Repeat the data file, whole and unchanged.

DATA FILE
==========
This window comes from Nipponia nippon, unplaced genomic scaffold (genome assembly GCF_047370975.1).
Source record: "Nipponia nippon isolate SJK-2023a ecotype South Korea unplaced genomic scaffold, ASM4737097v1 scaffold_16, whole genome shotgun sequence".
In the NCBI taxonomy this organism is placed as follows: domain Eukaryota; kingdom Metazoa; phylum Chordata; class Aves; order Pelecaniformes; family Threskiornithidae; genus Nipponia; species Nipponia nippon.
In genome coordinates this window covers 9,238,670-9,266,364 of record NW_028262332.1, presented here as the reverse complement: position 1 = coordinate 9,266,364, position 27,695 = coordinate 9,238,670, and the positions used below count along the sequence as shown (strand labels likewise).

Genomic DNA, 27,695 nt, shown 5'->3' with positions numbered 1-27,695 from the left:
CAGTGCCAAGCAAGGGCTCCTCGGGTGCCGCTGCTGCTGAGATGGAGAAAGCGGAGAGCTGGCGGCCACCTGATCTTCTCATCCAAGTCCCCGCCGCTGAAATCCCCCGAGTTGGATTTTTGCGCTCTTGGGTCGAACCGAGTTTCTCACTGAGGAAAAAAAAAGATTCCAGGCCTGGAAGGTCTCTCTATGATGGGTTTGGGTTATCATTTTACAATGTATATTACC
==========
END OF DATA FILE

This window comes from Nipponia nippon, unplaced genomic scaffold (genome assembly GCF_047370975.1).
Source record: "Nipponia nippon isolate SJK-2023a ecotype South Korea unplaced genomic scaffold, ASM4737097v1 scaffold_16, whole genome shotgun sequence".
In the NCBI taxonomy this organism is placed as follows: domain Eukaryota; kingdom Metazoa; phylum Chordata; class Aves; order Pelecaniformes; family Threskiornithidae; genus Nipponia; species Nipponia nippon.
In genome coordinates this window covers 9,238,670-9,266,364 of record NW_028262332.1, presented here as the reverse complement: position 1 = coordinate 9,266,364, position 27,695 = coordinate 9,238,670, and the positions used below count along the sequence as shown (strand labels likewise).

Genomic DNA, 27,695 nt, shown 5'->3' with positions numbered 1-27,695 from the left:
CAGTGCCAAGCAAGGGCTCCTCGGGTGCCGCTGCTGCTGAGATGGAGAAAGCGGAGAGCTGGCGGCCACCTGATCTTCTCATCCAAGTCCCCGCCGCTGAAATCCCCCGAGTTGGATTTTTGCGCTCTTGGGTCGAACCGAGTTTCTCACTGAGGAAAAAAAAAGATTCCAGGCCTGGAAGGTCTCTCTATGATGGGTTTGGGTTATCATTTTACAATGTATATTACC